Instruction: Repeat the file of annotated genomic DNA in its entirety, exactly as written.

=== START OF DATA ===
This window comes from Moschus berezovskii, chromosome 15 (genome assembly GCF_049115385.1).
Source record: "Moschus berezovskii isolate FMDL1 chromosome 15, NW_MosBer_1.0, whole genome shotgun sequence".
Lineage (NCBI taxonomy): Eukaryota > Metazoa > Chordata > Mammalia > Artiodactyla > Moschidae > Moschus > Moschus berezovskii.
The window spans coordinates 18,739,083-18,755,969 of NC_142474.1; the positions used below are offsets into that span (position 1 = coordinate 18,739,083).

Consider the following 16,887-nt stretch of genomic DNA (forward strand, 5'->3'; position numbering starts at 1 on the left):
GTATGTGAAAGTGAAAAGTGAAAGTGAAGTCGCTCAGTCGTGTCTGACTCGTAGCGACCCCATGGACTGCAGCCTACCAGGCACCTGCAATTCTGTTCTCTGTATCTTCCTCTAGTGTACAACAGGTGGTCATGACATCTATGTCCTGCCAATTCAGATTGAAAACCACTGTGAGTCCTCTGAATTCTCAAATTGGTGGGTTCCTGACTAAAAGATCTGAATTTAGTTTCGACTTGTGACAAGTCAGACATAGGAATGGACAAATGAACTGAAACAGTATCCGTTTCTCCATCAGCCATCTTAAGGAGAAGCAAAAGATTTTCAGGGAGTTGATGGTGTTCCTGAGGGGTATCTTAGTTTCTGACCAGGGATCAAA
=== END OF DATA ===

This window comes from Moschus berezovskii, chromosome 15 (genome assembly GCF_049115385.1).
Source record: "Moschus berezovskii isolate FMDL1 chromosome 15, NW_MosBer_1.0, whole genome shotgun sequence".
Lineage (NCBI taxonomy): Eukaryota > Metazoa > Chordata > Mammalia > Artiodactyla > Moschidae > Moschus > Moschus berezovskii.
The window spans coordinates 18,739,083-18,755,969 of NC_142474.1; the positions used below are offsets into that span (position 1 = coordinate 18,739,083).

Consider the following 16,887-nt stretch of genomic DNA (forward strand, 5'->3'; position numbering starts at 1 on the left):
GTATGTGAAAGTGAAAAGTGAAAGTGAAGTCGCTCAGTCGTGTCTGACTCGTAGCGACCCCATGGACTGCAGCCTACCAGGCACCTGCAATTCTGTTCTCTGTATCTTCCTCTAGTGTACAACAGGTGGTCATGACATCTATGTCCTGCCAATTCAGATTGAAAACCACTGTGAGTCCTCTGAATTCTCAAATTGGTGGGTTCCTGACTAAAAGATCTGAATTTAGTTTCGACTTGTGACAAGTCAGACATAGGAATGGACAAATGAACTGAAACAGTATCCGTTTCTCCATCAGCCATCTTAAGGAGAAGCAAAAGATTTTCAGGGAGTTGATGGTGTTCCTGAGGGGTATCTTAGTTTCTGACCAGGGATCAAA